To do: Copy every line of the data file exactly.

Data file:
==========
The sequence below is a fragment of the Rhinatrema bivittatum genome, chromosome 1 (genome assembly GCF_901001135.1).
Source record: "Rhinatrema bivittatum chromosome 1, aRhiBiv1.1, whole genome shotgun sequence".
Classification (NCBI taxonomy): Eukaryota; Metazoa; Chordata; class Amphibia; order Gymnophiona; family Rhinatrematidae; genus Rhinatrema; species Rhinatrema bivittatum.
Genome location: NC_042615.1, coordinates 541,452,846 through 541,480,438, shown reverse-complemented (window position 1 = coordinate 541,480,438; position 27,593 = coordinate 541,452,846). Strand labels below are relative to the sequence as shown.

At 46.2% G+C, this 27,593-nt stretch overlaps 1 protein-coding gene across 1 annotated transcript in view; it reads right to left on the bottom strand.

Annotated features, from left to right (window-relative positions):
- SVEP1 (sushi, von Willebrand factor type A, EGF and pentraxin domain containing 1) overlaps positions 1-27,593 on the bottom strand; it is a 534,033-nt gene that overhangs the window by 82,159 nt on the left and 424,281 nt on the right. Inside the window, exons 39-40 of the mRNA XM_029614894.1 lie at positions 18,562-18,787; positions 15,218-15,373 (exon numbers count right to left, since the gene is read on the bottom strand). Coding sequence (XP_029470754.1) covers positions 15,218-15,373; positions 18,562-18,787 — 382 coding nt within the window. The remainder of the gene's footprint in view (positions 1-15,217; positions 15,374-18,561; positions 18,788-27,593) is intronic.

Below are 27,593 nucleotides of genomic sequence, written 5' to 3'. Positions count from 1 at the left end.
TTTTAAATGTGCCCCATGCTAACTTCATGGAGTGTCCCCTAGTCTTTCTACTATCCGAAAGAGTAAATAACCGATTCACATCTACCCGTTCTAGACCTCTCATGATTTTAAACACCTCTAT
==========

The sequence below is a fragment of the Rhinatrema bivittatum genome, chromosome 1 (genome assembly GCF_901001135.1).
Source record: "Rhinatrema bivittatum chromosome 1, aRhiBiv1.1, whole genome shotgun sequence".
Classification (NCBI taxonomy): Eukaryota; Metazoa; Chordata; class Amphibia; order Gymnophiona; family Rhinatrematidae; genus Rhinatrema; species Rhinatrema bivittatum.
Genome location: NC_042615.1, coordinates 541,452,846 through 541,480,438, shown reverse-complemented (window position 1 = coordinate 541,480,438; position 27,593 = coordinate 541,452,846). Strand labels below are relative to the sequence as shown.

At 46.2% G+C, this 27,593-nt stretch overlaps 1 protein-coding gene across 1 annotated transcript in view; it reads right to left on the bottom strand.

Annotated features, from left to right (window-relative positions):
- SVEP1 (sushi, von Willebrand factor type A, EGF and pentraxin domain containing 1) overlaps positions 1-27,593 on the bottom strand; it is a 534,033-nt gene that overhangs the window by 82,159 nt on the left and 424,281 nt on the right. Inside the window, exons 39-40 of the mRNA XM_029614894.1 lie at positions 18,562-18,787; positions 15,218-15,373 (exon numbers count right to left, since the gene is read on the bottom strand). Coding sequence (XP_029470754.1) covers positions 15,218-15,373; positions 18,562-18,787 — 382 coding nt within the window. The remainder of the gene's footprint in view (positions 1-15,217; positions 15,374-18,561; positions 18,788-27,593) is intronic.

Below are 27,593 nucleotides of genomic sequence, written 5' to 3'. Positions count from 1 at the left end.
TTTTAAATGTGCCCCATGCTAACTTCATGGAGTGTCCCCTAGTCTTTCTACTATCCGAAAGAGTAAATAACCGATTCACATCTACCCGTTCTAGACCTCTCATGATTTTAAACACCTCTAT